Maybe you've noticed convention centers popping up like daisies across the national landscape, even in heretofore unlikely locations. Over the past decade, public capital spending on convention centers has doubled, with 4 million to 5 million square feet of meeting and exhibition space in the next few years adding to the existing 61.9 million. One person questioning if this kind of investment makes sense is Heywood Sanders, professor of public administration at the University of Texas at San Antonio.
In his controversial article “Space Available: The Realities of Convention Centers as Economic Development Strategy,” published in January by the Brookings Institution, Sanders contends that the market is oversaturated, that demand will not catch up with supply any time soon, and that convention centers, by and large, are not meeting economic impact expectations. He argues for 36 pages that in city after city, millions of taxpayer dollars were tapped for new or expanded convention centers that have not paid off as predicted.
The Brookings report sparked widespread media attention, especially in cities in which new or expanded convention centers are being considered. It also provoked angry responses from CVBs and industry associations.
“Heywood Sanders' conclusions are so superficial and so misleading, they have painted a terribly inaccurate picture of the value, the condition, and the future of this industry,” says John Marks, president and chief executive officer at the San Francisco Convention and Visitors Bureau. “I'm shocked and disappointed that an institution as well respected as Brookings would attach their name to this.”
Some say it's just the latest chapter in Sanders' longstanding bias against convention center investment. But Sanders disagrees. “I don't view this as a crusade. A lot of folks don't necessarily understand what it is that professors do — professors do research,” he says. “I view this as an opportunity to get some really serious analysis and hard data in a place where it often doesn't exist.”
Sanders, a 56-year-old Harvard PhD and professor in the department of public administration at UTSA since 2001, became interested in convention centers in the 1980s. That's when he received a grant from the 20th Century Fund to study the downtown revitalization projects in several U.S. cities. “I'm a political scientist, not an economist,” he says. “My principle interest has long been in public investment and public decision-making, particularly as it's focused on downtowns around the country.”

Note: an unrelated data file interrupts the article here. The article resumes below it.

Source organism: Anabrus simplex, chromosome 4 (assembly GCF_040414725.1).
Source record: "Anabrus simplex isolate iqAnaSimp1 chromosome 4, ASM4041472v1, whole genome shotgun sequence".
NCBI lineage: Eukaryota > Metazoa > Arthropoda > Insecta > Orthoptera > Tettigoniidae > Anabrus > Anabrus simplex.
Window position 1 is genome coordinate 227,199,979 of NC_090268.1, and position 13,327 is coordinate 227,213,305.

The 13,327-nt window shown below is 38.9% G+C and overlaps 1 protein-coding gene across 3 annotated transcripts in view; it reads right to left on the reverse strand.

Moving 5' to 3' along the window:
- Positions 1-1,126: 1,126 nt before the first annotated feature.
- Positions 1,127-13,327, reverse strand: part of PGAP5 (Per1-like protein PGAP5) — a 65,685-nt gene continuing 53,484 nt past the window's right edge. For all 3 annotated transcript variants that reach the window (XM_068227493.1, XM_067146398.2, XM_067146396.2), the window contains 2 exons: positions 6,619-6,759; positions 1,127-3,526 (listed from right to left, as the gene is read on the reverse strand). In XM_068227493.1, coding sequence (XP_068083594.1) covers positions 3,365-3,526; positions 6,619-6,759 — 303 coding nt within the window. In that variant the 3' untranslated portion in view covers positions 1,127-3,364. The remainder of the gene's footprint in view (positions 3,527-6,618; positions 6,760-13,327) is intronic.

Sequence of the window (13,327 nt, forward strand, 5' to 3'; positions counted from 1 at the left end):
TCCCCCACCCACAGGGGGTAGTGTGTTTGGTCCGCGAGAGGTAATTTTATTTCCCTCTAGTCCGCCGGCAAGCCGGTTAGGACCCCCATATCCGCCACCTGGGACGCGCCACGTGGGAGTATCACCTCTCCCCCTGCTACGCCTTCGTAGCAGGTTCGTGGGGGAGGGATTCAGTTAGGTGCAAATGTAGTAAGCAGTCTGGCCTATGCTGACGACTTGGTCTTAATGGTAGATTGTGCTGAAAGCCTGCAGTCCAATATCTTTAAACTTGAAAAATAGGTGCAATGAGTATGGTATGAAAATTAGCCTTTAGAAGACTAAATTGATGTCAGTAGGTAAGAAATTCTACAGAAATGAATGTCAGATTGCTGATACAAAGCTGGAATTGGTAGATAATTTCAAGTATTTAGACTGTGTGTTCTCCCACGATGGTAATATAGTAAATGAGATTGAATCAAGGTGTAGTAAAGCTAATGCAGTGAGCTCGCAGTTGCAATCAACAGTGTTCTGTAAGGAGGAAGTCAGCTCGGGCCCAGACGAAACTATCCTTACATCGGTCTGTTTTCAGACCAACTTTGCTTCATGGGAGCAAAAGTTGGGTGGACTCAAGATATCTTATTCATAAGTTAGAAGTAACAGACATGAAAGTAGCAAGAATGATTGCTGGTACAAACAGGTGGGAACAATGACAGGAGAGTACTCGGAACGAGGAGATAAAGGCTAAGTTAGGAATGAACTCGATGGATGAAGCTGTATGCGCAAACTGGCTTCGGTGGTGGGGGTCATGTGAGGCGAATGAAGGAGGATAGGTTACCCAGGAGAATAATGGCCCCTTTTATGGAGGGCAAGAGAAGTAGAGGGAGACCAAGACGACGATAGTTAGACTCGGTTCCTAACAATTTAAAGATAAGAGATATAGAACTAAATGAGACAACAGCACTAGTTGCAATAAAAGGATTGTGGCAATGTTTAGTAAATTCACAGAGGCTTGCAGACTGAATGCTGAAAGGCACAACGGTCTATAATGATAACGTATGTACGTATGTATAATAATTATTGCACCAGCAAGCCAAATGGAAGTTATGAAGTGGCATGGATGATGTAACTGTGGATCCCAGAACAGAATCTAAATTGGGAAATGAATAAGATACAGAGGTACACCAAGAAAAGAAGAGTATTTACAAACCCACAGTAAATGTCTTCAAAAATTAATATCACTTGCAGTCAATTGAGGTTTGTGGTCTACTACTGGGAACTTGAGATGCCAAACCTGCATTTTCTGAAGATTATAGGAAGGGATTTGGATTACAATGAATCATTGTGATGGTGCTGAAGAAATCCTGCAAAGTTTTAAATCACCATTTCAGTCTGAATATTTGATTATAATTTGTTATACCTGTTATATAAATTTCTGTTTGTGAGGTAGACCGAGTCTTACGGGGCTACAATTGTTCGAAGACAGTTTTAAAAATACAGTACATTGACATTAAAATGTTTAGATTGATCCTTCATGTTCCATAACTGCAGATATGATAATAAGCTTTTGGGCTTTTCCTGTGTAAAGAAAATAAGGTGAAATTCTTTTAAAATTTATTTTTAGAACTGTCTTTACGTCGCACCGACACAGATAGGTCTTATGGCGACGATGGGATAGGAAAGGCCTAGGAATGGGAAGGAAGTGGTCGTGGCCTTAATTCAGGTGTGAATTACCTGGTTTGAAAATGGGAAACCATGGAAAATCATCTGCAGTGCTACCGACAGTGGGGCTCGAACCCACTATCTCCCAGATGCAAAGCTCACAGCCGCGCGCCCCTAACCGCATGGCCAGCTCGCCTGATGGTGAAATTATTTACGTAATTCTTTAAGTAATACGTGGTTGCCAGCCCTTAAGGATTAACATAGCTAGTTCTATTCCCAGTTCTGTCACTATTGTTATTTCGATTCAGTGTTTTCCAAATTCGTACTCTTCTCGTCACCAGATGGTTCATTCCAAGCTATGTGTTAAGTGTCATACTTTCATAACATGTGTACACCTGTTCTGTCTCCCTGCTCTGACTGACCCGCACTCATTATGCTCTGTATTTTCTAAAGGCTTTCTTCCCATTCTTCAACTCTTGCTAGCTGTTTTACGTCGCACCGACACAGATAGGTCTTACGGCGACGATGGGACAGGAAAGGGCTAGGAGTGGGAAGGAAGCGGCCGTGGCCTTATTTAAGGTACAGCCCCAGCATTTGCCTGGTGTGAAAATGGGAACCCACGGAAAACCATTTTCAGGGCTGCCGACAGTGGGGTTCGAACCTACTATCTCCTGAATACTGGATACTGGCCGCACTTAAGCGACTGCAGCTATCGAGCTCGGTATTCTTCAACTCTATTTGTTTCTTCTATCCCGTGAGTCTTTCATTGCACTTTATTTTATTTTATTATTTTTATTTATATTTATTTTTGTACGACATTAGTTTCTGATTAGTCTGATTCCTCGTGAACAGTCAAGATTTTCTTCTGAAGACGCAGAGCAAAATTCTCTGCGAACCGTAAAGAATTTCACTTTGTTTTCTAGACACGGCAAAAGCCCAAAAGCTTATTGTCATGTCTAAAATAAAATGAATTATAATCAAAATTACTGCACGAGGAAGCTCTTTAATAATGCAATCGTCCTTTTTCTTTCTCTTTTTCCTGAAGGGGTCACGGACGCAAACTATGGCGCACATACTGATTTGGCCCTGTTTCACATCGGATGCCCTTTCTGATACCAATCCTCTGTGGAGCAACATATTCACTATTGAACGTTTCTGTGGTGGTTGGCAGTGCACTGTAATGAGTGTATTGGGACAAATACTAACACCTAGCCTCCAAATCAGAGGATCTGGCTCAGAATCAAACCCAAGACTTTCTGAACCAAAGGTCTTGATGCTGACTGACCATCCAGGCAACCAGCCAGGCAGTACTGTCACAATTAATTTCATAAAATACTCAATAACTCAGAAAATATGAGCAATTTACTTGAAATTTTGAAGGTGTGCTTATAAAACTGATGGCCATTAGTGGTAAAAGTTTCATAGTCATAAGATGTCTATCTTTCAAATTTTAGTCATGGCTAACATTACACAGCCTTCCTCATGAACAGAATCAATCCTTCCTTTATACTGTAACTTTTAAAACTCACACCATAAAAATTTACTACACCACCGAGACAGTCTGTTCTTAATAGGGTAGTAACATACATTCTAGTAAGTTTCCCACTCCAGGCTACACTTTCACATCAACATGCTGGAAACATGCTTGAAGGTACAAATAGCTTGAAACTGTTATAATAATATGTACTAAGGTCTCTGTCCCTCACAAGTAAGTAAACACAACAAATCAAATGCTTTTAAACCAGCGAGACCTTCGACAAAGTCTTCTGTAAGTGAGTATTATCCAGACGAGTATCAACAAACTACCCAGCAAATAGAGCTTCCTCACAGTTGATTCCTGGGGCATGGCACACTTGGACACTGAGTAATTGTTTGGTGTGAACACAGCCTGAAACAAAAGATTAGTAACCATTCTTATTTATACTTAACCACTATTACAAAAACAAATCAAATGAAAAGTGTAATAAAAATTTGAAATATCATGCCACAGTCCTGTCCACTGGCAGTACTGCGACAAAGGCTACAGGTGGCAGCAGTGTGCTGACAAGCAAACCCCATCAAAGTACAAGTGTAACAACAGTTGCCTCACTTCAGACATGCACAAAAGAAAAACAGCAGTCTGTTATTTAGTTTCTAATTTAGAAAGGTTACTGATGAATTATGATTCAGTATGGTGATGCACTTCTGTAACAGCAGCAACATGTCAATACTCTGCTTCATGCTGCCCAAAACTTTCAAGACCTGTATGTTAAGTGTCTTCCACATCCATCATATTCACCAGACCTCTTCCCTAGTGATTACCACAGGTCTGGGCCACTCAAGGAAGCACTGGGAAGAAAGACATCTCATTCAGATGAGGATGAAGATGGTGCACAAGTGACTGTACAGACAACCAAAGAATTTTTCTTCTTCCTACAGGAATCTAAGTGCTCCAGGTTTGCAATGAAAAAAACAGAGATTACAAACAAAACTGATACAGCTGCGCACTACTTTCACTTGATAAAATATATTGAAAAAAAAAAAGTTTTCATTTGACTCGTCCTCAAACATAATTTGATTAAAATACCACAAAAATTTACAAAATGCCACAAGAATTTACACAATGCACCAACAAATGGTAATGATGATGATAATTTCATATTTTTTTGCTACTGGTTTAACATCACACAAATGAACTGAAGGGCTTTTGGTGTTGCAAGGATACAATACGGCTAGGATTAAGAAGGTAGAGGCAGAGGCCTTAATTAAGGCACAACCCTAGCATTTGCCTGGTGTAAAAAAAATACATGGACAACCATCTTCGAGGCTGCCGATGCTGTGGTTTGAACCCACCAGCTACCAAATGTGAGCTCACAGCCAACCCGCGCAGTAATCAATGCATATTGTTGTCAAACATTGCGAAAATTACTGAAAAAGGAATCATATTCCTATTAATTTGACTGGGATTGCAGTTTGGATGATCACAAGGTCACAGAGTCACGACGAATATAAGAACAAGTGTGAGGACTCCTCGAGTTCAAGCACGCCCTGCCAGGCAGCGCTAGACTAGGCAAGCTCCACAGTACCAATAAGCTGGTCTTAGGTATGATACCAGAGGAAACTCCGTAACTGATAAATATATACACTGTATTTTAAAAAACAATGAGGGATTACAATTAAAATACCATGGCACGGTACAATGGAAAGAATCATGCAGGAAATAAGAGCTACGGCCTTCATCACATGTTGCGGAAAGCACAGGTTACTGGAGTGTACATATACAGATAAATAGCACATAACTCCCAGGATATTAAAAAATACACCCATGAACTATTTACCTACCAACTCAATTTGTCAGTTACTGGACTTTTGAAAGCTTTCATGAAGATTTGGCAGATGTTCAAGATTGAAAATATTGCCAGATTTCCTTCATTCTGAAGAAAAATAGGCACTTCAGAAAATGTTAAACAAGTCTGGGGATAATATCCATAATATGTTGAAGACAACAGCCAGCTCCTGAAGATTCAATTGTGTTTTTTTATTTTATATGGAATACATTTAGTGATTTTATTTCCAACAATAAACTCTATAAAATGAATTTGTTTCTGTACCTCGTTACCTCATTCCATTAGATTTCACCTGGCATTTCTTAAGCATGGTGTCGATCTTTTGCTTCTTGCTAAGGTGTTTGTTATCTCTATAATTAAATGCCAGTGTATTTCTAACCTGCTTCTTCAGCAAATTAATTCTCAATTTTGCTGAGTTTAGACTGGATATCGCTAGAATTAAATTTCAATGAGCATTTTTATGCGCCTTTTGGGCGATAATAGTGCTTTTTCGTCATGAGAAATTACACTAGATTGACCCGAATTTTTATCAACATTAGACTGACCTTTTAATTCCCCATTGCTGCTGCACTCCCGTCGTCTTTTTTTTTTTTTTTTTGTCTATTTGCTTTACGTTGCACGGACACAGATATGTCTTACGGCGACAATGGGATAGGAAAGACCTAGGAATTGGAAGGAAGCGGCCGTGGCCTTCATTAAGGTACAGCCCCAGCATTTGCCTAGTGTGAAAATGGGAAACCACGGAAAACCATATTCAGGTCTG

At a time when the physical infrastructure of many American cities was falling apart, Sanders was struck by the number of municipalities investing in convention centers as an economic revitalization strategy. He wrote “Building the Convention City: Politics, Finance and Public Investment in Urban America,” which the Journal of Urban Affairs published in 1992. He argued that many cities were investing in convention center and stadium projects instead of necessary infrastructure improvements, largely for political reasons — i.e., money flowed to these projects in many cases from powerful backers with local political clout.
Sanders revisited the subject of convention center investment in 1997, when the Pioneer Institute for Public Policy Research tapped him to do a study on the proposed (now open) Boston Convention and Exhibition Center. “Much of the justification [for the new center] involved the argument that there was a growing convention business and lots of cities were seeing a great deal of success in the economic impact from new centers,” he says. Sanders challenged those assumptions, and pointed to the history of the existing convention facility in Boston, the Hynes Convention Center, which he said had not met its economic impact projections.